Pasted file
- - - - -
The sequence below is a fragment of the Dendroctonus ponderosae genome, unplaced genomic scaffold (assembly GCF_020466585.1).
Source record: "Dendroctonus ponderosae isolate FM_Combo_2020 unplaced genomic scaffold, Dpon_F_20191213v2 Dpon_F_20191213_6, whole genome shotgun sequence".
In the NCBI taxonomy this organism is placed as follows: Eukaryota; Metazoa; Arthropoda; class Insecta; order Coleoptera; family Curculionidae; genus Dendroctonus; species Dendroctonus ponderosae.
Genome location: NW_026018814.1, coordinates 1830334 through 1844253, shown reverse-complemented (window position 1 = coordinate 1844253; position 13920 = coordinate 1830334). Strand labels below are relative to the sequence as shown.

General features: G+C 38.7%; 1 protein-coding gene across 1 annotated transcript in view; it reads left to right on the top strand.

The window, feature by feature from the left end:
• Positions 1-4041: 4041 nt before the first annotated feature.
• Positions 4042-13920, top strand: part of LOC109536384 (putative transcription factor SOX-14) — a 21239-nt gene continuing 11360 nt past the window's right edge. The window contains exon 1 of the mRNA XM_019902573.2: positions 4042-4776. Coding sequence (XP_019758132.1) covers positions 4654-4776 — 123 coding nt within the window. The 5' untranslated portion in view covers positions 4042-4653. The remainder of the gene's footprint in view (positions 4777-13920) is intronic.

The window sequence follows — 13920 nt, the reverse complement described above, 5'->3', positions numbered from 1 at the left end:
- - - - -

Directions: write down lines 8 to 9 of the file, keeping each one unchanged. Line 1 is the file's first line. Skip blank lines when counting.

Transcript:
• Positions 4042-13920, top strand: part of LOC109536384 (putative transcription factor SOX-14) — a 21239-nt gene continuing 11360 nt past the window's right edge. The window contains exon 1 of the mRNA XM_019902573.2: positions 4042-4776. Coding sequence (XP_019758132.1) covers positions 4654-4776 — 123 coding nt within the window. The 5' untranslated portion in view covers positions 4042-4653. The remainder of the gene's footprint in view (positions 4777-13920) is intronic.

The window sequence follows — 13920 nt, the reverse complement described above, 5'->3', positions numbered from 1 at the left end: